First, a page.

Will Dailey and Bleu duet during the last show on the PledgeMusic Tour
A hard working and prolific artist, Dailey has done well for himself since his first self-produced release in 2004, GoodbyeRedBullet, in spite of being repeatedly knocked around by the vicissitudes of a recording industry struggling to come to terms with the digital age. He’s released 4 albums to date, 5 if you count Torrent Volume 1 and 2 separately. Collectively they reveal a songwriter with mastery over a wide variety of styles, and an interest in exploring a wide musical pallet. And while each album has it’s own distinctive feel, each is also a a musical buffet of sorts, with varying musical styles juxtaposed and hidden gems to discover. Continue reading →
Any Minute Now is a new EP from Nashville-based singer-songwriter Dean Fields due to arrive… wait for it…. As much as I’d love to type “any minute now” at this point, there is a release date and it’s just days away, Tuesday August 13. The EP follows his 2011 EPUnder A Searchlight Moon, a clever and wildly romantic selection of tunes that Fields wrote himself. On this collection all but one of the tracks were co-written with other artists, yet they are tracks that he felt strongly invested, and that he felt spoke for him as an artist. It was a big change for an songwriter who had always worked alone. It may seem odd to follow up an EP with another EP, and in fact, he had planned a full length album. But a confluence of life circumstances and aesthetic considerations led to the decision to release this collection of songs now, saving the others for a later release. The songs seemed to belong together, and they were ready for release.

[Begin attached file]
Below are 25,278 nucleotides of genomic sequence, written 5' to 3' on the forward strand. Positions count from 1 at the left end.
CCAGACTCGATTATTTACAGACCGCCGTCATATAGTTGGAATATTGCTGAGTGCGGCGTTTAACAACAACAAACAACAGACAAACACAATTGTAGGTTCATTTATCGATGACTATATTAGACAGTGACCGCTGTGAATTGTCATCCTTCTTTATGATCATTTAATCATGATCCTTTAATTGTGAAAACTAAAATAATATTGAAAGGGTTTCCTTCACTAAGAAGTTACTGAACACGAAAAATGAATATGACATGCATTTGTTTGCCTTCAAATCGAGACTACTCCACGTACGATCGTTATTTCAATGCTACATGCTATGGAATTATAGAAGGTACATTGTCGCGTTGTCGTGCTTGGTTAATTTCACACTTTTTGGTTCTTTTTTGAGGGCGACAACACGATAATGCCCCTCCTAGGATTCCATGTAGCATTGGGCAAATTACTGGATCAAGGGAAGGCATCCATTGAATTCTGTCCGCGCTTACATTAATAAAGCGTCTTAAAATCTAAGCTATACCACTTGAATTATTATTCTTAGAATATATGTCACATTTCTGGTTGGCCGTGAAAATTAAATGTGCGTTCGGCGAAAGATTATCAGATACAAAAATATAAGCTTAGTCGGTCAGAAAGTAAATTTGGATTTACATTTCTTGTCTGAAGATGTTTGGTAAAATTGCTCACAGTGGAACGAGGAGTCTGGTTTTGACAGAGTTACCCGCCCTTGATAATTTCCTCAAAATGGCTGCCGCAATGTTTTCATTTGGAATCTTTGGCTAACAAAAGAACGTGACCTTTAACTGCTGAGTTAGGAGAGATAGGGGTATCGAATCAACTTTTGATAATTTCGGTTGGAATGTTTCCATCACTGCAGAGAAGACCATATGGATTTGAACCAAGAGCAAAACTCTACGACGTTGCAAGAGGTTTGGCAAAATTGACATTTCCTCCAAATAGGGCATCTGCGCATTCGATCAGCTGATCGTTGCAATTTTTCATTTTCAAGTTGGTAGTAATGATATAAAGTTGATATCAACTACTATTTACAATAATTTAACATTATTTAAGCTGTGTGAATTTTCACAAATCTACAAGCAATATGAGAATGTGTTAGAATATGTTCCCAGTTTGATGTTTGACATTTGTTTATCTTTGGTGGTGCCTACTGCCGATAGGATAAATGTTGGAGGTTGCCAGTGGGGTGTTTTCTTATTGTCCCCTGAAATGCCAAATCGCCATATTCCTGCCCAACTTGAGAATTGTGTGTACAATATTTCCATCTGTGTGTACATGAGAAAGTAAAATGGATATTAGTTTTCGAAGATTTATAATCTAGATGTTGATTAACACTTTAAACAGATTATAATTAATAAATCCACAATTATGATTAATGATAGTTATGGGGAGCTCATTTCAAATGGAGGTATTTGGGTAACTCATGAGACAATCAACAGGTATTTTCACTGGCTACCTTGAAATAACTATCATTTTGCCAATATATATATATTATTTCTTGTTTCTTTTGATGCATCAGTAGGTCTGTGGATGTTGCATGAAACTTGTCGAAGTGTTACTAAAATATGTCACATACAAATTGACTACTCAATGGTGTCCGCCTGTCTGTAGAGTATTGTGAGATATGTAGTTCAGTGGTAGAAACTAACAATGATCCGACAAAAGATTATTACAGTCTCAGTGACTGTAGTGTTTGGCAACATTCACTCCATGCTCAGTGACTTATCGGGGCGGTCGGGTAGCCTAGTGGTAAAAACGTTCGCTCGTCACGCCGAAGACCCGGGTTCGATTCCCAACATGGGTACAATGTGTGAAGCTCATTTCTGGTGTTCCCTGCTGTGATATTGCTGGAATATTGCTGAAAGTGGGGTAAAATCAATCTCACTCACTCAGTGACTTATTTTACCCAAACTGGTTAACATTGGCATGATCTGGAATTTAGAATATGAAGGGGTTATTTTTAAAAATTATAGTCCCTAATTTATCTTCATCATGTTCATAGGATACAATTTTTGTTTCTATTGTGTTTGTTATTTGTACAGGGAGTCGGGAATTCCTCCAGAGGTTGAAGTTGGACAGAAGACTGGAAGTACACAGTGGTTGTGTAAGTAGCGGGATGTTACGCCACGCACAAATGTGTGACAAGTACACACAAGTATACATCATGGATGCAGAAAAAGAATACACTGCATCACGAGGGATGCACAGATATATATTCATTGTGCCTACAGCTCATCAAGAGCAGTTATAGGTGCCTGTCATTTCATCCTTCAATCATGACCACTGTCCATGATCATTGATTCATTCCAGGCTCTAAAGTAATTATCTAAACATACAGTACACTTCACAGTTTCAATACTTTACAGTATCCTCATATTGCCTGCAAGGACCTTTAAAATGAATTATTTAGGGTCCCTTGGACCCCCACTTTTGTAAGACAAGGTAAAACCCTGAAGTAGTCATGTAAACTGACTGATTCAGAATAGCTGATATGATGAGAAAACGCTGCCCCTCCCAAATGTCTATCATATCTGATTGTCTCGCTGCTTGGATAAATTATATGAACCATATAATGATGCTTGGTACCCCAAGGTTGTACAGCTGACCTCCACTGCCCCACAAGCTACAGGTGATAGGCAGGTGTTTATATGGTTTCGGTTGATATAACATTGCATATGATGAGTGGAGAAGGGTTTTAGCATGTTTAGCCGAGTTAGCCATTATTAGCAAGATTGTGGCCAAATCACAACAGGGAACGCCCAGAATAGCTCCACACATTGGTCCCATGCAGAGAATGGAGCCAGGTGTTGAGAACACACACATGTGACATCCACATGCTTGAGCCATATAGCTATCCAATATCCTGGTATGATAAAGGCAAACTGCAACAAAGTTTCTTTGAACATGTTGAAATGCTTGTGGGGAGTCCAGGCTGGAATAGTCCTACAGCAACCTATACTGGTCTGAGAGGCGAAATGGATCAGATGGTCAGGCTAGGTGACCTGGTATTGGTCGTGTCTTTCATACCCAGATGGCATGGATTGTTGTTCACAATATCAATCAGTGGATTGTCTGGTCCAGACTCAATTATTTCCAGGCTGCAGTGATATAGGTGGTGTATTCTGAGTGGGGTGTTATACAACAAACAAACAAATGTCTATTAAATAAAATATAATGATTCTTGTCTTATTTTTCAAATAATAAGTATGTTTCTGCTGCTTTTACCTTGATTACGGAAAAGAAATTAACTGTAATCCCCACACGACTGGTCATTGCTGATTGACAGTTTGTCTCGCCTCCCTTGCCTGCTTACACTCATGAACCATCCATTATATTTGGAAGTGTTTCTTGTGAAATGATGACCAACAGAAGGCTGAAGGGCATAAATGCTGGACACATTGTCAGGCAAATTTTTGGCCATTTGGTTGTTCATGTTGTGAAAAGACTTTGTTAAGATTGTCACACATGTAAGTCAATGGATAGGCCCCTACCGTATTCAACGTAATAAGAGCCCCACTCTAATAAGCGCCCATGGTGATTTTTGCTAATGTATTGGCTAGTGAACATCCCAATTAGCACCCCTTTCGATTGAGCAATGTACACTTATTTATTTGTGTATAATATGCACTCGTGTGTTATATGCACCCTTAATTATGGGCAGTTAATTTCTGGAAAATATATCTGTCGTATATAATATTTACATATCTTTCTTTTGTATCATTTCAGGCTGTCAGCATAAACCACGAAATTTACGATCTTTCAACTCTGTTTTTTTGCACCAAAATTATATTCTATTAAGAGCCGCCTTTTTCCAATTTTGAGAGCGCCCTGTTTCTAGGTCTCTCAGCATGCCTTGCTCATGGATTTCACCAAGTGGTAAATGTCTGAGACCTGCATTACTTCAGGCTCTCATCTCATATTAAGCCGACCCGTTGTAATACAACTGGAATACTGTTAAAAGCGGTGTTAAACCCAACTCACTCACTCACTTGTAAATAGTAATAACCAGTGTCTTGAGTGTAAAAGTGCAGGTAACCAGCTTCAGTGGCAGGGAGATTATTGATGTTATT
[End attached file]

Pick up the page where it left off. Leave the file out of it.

I learned about all of this and more in an August 1, 2013 interview with Fields in the Stratton Student Center at MIT, in the midst of a series of concerts in Cambridge, Boston and environs. Now based in Nashville, he grew up in Mechanicsville, VA, just outside of my hometown of Richmond, VA. I’ve been listening to his music for a while, but had not seen him perform. We talked the morning of his show at that institution of the Cambridge music scene, Club Passim. Of course the main topic of conversation was the new record Any Minute Now. Continue reading →
In 2012 Eric Himan decided he wanted to record an album with a different sound than anything he’d done before. Though the 34-year-old, Tulsa-based, singer-songwriter had already released 10 albums on his own label, he knew that this project would cost a lot of money, so he took to Pledgemusic to raise money for an album to be called Formal. T-shirts were printed with bow ties on them and everything. He recorded six songs,
but wasn’t happy with the results. So what did this guy who’s previously only been accountable to himself on his own label do? He pulled back, retrenched, and started over. The result was no longer called Formal, but Gracefully, named in honor of his grandmother who had raised him, and had died while he was working on the project.
Gracefully is a 12-track collection of original songs, the 8th such album he’s released since his self-titled debut in 2000, and it is different, both sonically and in the way it came into existence, but Eric doesn’t see it as radically so. He rightfully points out that there’s a natural progression between it and the albums leading up to it. He’s been increasingly experimenting with the styles of music on this album, as well as playing with other musicians and, of course, with the piano. On July 7 I had the chance to talk with him in some detail about the album, the frustrations and joys of making it, and the people he worked with. Along the way we also talked about the challenges of supporting oneself as a musician in the industry today, songwriting, and a few other topics.